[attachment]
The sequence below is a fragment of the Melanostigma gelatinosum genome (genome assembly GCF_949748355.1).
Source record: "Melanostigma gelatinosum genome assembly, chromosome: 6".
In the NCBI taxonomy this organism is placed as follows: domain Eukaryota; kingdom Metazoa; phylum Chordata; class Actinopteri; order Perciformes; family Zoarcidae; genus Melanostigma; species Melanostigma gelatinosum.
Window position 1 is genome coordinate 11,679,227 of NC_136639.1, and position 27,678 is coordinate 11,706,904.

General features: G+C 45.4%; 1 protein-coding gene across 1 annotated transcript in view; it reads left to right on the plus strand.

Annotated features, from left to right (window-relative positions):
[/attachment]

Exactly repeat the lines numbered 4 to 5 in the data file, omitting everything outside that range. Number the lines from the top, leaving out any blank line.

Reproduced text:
Window position 1 is genome coordinate 11,679,227 of NC_136639.1, and position 27,678 is coordinate 11,706,904.

General features: G+C 45.4%; 1 protein-coding gene across 1 annotated transcript in view; it reads left to right on the plus strand.